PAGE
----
Can companies innovate for profit AND inclusivity? We believe the answer is yes. In fact, we’re so passionate about this topic that our director Lisa has recently been delivering workshops on it. In this post we’re going to explain in a nutshell what inclusive innovation looks like and why it should matter to your business.

In 2016, two U.S. economists published a report showing that M-Pesa, the mobile phone based money transfer service, was responsible for lifting 2% of Kenya’s population out of poverty. The company allows those who don’t have access to a bank account to deposit, withdraw and transfer money using a simple SMS system on their phones. 

The service is impressive in its efficacy, and has been lauded not only for giving millions of people access to the formal financial system, but also for reducing crime in otherwise largely cash-based societies. But M-Pesa isn’t a social enterprise, nor is it affiliated with an NGO or charity. It is simply one of a growing number of companies that is choosing to practice what ChewingRice calls “inclusive innovation”. In doing so, it has become one of the most successful finance companies in the developing world.

Defining inclusive innovation  

So, what exactly is inclusive innovation and what does it entail? Put simply, inclusive innovation is about identifying those groups within your customer base who are being overlooked and innovating in a more inclusive way. 

Rather than being an afterthought that’s merely bolted onto a business (as is often the case with CSR or charity) this type of inclusion should be central to how a business thinks and innovates. It’s about putting your products or services under a microscope and asking the what-if questions:

  • What if your user is blind?

  • What if they don’t own a desktop?

  • What if they are not on social media?

This goes one step further than the social enterprise model; it doesn’t necessarily always include groups that have been marginalised by society (although it often does). It can also mean including more generic groups that have simply been overlooked by a business until now. 

Harrods recently demonstrated this in action when they realised that they didn’t have a system to accept payments from Chinese banks. Realising that they needed to include this sector of the market, they responded by introducing a Chinese payment platform that would cater to this segment of their customer base. The result? Their sales increased, simply because they chose to innovate for this previously overlooked group.  

Why innovate for inclusion? 

As the case of M-Pesa and Harrods show, the benefits of inclusive innovation are plentiful. Growth is a major byproduct of this approach.  Research shows that, from 2012 to 2015, the companies with the highest rated ESG (Environmental, Social & Governance – central factors in measuring a company’s sustainability and societal impact) outperformed the lowest-rated firms by as much as 40%. 

Along with this spike in growth, innovating for inclusion also means businesses can attract the best talent; people who truly care about making an impact and want to work for a forward-thinking organisation. Digital transformation is also easier when we’re inclusive; it can lead to less friction and higher user satisfaction. Lastly and perhaps most importantly, adopting inclusive innovation means we can also come together to solve meaningful global problems such as inequality. Therein lies the magic of inclusivity: when done correctly, it can create a lasting impact at the same time as increasing profit.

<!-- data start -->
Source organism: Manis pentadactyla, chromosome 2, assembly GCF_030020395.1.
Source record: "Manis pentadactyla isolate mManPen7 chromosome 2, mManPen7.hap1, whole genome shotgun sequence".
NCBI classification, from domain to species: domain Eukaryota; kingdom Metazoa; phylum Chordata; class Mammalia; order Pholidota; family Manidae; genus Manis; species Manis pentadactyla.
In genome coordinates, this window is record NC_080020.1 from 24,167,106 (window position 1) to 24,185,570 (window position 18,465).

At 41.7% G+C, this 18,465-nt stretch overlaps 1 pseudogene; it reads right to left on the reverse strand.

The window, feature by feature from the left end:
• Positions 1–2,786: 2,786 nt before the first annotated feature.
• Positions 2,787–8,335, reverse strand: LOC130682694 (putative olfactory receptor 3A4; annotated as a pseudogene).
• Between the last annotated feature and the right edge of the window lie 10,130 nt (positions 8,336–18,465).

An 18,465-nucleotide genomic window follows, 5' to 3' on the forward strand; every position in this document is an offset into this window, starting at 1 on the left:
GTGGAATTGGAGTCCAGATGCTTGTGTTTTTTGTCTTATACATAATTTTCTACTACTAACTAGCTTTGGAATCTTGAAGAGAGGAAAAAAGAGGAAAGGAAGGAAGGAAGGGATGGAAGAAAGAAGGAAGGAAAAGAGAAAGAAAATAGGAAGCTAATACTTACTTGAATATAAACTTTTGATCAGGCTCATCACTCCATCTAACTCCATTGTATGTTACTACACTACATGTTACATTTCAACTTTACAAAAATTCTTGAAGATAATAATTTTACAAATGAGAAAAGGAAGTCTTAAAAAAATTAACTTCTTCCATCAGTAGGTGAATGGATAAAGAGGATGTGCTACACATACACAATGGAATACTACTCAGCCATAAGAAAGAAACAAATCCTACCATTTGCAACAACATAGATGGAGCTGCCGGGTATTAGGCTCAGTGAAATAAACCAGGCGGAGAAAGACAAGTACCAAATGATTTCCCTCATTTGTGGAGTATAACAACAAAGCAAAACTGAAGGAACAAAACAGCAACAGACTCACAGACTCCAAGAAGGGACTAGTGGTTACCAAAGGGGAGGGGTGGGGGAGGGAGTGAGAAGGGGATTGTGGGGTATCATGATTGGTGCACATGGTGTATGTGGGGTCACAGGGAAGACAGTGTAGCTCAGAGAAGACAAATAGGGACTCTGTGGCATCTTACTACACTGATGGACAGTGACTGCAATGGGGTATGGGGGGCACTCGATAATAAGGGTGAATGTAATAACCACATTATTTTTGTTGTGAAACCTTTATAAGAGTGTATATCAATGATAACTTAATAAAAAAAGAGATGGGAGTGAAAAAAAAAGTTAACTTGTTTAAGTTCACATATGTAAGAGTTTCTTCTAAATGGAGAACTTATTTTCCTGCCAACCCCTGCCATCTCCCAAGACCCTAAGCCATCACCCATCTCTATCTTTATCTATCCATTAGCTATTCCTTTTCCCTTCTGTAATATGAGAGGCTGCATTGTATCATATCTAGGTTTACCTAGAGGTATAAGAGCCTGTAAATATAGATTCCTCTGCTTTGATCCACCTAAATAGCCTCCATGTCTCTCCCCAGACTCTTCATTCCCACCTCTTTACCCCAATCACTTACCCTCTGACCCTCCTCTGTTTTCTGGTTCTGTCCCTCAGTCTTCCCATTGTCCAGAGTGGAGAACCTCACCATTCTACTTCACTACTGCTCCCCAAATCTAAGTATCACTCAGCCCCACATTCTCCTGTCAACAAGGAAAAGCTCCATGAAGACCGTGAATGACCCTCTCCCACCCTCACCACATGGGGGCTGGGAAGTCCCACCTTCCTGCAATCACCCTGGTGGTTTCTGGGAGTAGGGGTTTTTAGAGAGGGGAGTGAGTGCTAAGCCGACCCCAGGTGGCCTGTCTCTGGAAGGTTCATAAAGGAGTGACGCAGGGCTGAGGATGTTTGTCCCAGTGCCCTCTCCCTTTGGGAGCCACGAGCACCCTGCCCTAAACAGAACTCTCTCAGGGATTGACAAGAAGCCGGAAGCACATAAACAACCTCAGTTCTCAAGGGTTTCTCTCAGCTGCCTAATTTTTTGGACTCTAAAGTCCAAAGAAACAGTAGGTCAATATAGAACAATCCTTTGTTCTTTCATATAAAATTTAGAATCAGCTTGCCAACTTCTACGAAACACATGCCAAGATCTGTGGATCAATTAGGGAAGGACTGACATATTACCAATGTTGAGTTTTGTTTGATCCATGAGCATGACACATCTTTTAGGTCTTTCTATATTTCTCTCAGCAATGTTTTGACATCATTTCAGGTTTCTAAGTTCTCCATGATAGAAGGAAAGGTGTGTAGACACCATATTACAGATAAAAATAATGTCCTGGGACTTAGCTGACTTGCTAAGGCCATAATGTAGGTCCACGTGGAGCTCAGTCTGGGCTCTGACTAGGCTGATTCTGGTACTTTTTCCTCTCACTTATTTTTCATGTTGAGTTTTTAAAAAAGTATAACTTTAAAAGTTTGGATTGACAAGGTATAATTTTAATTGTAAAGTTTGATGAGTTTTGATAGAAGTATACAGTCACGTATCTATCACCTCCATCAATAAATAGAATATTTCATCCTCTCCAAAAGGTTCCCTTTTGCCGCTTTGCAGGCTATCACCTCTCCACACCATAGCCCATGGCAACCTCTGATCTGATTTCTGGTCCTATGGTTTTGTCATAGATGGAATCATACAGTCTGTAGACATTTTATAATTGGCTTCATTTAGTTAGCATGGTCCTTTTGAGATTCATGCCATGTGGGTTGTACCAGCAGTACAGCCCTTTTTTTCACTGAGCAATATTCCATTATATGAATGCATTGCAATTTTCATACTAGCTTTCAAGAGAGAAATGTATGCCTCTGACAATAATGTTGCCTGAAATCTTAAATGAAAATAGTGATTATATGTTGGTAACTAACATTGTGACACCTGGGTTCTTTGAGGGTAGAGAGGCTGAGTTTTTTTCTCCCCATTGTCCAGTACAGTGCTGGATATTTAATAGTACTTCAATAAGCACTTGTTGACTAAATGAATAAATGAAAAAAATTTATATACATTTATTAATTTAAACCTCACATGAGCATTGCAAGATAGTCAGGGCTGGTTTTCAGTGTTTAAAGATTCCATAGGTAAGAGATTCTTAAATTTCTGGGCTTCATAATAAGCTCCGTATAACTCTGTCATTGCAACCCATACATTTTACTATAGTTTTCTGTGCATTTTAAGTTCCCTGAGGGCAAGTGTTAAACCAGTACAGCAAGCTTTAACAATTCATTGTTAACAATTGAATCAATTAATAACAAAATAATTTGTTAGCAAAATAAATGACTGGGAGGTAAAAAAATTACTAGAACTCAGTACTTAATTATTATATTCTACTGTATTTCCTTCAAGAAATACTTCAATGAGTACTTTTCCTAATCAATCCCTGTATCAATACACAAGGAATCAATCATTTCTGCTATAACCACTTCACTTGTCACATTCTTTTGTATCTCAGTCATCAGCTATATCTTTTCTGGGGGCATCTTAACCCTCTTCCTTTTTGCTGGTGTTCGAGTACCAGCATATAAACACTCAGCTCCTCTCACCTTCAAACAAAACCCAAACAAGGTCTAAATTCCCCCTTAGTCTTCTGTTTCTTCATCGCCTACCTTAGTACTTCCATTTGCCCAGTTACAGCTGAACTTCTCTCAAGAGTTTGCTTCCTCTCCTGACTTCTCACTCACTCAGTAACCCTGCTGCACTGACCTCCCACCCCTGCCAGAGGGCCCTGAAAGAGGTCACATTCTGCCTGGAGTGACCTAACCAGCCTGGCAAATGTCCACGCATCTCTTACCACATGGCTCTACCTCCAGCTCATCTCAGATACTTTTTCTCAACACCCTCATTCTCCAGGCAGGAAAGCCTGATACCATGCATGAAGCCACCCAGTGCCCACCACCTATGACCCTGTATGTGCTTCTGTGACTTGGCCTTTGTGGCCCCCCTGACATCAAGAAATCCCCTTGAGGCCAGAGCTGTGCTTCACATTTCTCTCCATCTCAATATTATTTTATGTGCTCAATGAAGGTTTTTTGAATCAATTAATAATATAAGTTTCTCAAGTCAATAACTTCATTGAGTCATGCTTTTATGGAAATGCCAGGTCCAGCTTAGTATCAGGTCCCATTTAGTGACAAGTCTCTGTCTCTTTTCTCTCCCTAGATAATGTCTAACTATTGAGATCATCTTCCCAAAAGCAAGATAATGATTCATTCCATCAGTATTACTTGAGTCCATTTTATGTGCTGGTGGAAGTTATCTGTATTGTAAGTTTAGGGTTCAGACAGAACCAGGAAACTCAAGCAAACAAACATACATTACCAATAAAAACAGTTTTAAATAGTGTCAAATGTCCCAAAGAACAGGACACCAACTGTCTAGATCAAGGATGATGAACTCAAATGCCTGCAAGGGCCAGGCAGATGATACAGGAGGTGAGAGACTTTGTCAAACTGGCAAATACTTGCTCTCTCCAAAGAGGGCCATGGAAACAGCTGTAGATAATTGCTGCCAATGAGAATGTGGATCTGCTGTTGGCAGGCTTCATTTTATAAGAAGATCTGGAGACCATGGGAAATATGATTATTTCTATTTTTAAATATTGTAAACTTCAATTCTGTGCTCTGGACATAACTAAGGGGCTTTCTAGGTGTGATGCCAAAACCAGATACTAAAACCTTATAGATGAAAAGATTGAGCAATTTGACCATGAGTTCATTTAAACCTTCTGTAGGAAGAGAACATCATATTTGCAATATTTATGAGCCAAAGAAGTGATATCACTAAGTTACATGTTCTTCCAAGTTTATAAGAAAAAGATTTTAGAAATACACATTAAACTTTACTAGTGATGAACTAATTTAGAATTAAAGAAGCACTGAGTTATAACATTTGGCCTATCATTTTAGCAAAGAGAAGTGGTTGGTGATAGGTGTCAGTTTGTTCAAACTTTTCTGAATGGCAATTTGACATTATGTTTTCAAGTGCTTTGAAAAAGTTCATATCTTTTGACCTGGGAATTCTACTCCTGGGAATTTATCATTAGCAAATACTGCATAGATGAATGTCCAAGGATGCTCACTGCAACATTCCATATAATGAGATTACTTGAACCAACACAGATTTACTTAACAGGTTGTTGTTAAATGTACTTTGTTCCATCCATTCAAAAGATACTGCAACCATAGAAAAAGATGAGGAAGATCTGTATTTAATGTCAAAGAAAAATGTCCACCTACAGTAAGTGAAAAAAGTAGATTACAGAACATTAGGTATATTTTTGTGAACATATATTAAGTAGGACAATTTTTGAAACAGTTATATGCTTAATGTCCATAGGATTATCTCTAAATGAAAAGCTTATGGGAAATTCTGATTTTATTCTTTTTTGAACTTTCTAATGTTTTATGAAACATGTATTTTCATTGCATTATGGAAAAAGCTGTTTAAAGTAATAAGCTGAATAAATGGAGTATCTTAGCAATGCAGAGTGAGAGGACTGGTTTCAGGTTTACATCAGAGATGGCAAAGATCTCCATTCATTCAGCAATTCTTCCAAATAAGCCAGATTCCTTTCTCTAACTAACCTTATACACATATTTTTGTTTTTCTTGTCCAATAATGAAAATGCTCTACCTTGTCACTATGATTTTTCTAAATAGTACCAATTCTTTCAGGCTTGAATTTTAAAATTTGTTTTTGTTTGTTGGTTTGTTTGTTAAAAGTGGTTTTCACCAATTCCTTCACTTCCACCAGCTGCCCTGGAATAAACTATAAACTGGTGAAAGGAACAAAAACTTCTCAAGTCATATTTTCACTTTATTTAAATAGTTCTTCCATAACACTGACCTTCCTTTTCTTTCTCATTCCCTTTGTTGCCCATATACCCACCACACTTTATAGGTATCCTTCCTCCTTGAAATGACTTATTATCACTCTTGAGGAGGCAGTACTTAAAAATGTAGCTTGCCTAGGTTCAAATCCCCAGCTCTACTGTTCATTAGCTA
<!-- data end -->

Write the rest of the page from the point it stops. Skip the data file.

How to think inclusively 

All of which begs the question: who can we innovate for in our mission to be inclusive? Here are some important demographics to consider: 

  • Physical limitations – groups such as the disabled or elderly 

  • Societal inequalities – people who are marginalised due to gender, weath, education, or sexuality

  • Geographic barriers – communities living in remote regions, travellers, migrants, and refugees

  • Varied access to technology – mobile-only users, those with restricted access to technology, software users of android vs. apple  

Putting inclusive innovation into action 

Those are just some of the groups and customer profiles we can innovate for under the inclusive innovation model. But how do we go about implementing this?  Here are some key areas where we can create inclusive innovation within our businesses: 

Communication; is the language we’re using inclusive enough, or is it too gender-specific, too isolating, too obscure? 

User experience; are we taking into account users with disabilities, literacy issues and other special needs? 

The capabilities of our products and the conditions under which they work; have you tested your product away from an office environment, for example? Is your product dependent on mobile data? What if your customer loses data when travelling, or cannot afford data in the first place? 

Looking to the future 

One thing’s for sure: the economic landscape is uncertain right now, and businesses need to be one step ahead of the curve. We should be thinking of ways to leverage that uncertainty to fuel innovation and creativity. But first, we need to change our mindset. We have to be fearless in our examination of the products and services we’re offering. And we need to be bold enough to demand more. The inclusive innovation model is an incredibly impactful way of achieving this. Are you ready to make the leap?

If you want to learn more about inclusive innovation, ChewingRice is here to help. We adopt an inclusive approach in everything we do, whether it’s developing a new app, building a brand, creating social media campaigns, or launching new websites. We can also train your team to think more about inclusive innovation through guided workshops. Talk to us today. Get in touch here.